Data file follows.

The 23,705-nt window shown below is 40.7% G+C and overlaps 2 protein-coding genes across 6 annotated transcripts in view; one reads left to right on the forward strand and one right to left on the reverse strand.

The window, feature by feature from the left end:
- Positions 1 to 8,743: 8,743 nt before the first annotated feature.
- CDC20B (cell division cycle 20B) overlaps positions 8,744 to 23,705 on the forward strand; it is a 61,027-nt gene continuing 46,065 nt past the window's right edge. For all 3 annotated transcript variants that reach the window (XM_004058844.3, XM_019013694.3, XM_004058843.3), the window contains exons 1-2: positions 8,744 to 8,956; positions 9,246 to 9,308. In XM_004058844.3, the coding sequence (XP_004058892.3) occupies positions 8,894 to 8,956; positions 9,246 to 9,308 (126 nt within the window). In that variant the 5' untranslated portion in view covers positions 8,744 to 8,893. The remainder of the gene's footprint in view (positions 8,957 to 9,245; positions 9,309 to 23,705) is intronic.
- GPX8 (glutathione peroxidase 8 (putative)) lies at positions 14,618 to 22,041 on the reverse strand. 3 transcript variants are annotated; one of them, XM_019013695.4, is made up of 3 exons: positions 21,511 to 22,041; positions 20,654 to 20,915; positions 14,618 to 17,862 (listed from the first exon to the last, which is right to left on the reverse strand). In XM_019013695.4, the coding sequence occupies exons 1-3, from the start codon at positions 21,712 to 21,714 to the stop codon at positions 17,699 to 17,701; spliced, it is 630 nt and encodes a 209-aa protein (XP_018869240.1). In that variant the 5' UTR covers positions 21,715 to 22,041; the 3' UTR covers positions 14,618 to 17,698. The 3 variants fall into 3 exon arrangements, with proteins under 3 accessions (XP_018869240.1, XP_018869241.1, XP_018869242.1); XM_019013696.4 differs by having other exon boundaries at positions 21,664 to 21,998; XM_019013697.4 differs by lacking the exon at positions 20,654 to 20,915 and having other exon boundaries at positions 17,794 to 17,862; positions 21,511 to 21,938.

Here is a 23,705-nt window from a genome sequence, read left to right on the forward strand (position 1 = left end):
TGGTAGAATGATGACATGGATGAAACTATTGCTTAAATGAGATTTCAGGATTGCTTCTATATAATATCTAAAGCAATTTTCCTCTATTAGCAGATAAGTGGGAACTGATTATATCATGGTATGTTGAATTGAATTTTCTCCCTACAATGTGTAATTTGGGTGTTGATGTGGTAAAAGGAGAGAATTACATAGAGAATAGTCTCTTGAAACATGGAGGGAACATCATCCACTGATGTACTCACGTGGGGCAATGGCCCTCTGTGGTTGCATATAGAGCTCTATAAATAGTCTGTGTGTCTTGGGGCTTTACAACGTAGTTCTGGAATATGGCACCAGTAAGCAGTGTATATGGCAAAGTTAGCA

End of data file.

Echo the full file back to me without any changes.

The 23,705-nt window shown below is 40.7% G+C and overlaps 2 protein-coding genes across 6 annotated transcripts in view; one reads left to right on the forward strand and one right to left on the reverse strand.

The window, feature by feature from the left end:
- Positions 1 to 8,743: 8,743 nt before the first annotated feature.
- CDC20B (cell division cycle 20B) overlaps positions 8,744 to 23,705 on the forward strand; it is a 61,027-nt gene continuing 46,065 nt past the window's right edge. For all 3 annotated transcript variants that reach the window (XM_004058844.3, XM_019013694.3, XM_004058843.3), the window contains exons 1-2: positions 8,744 to 8,956; positions 9,246 to 9,308. In XM_004058844.3, the coding sequence (XP_004058892.3) occupies positions 8,894 to 8,956; positions 9,246 to 9,308 (126 nt within the window). In that variant the 5' untranslated portion in view covers positions 8,744 to 8,893. The remainder of the gene's footprint in view (positions 8,957 to 9,245; positions 9,309 to 23,705) is intronic.
- GPX8 (glutathione peroxidase 8 (putative)) lies at positions 14,618 to 22,041 on the reverse strand. 3 transcript variants are annotated; one of them, XM_019013695.4, is made up of 3 exons: positions 21,511 to 22,041; positions 20,654 to 20,915; positions 14,618 to 17,862 (listed from the first exon to the last, which is right to left on the reverse strand). In XM_019013695.4, the coding sequence occupies exons 1-3, from the start codon at positions 21,712 to 21,714 to the stop codon at positions 17,699 to 17,701; spliced, it is 630 nt and encodes a 209-aa protein (XP_018869240.1). In that variant the 5' UTR covers positions 21,715 to 22,041; the 3' UTR covers positions 14,618 to 17,698. The 3 variants fall into 3 exon arrangements, with proteins under 3 accessions (XP_018869240.1, XP_018869241.1, XP_018869242.1); XM_019013696.4 differs by having other exon boundaries at positions 21,664 to 21,998; XM_019013697.4 differs by lacking the exon at positions 20,654 to 20,915 and having other exon boundaries at positions 17,794 to 17,862; positions 21,511 to 21,938.

Here is a 23,705-nt window from a genome sequence, read left to right on the forward strand (position 1 = left end):
TGGTAGAATGATGACATGGATGAAACTATTGCTTAAATGAGATTTCAGGATTGCTTCTATATAATATCTAAAGCAATTTTCCTCTATTAGCAGATAAGTGGGAACTGATTATATCATGGTATGTTGAATTGAATTTTCTCCCTACAATGTGTAATTTGGGTGTTGATGTGGTAAAAGGAGAGAATTACATAGAGAATAGTCTCTTGAAACATGGAGGGAACATCATCCACTGATGTACTCACGTGGGGCAATGGCCCTCTGTGGTTGCATATAGAGCTCTATAAATAGTCTGTGTGTCTTGGGGCTTTACAACGTAGTTCTGGAATATGGCACCAGTAAGCAGTGTATATGGCAAAGTTAGCA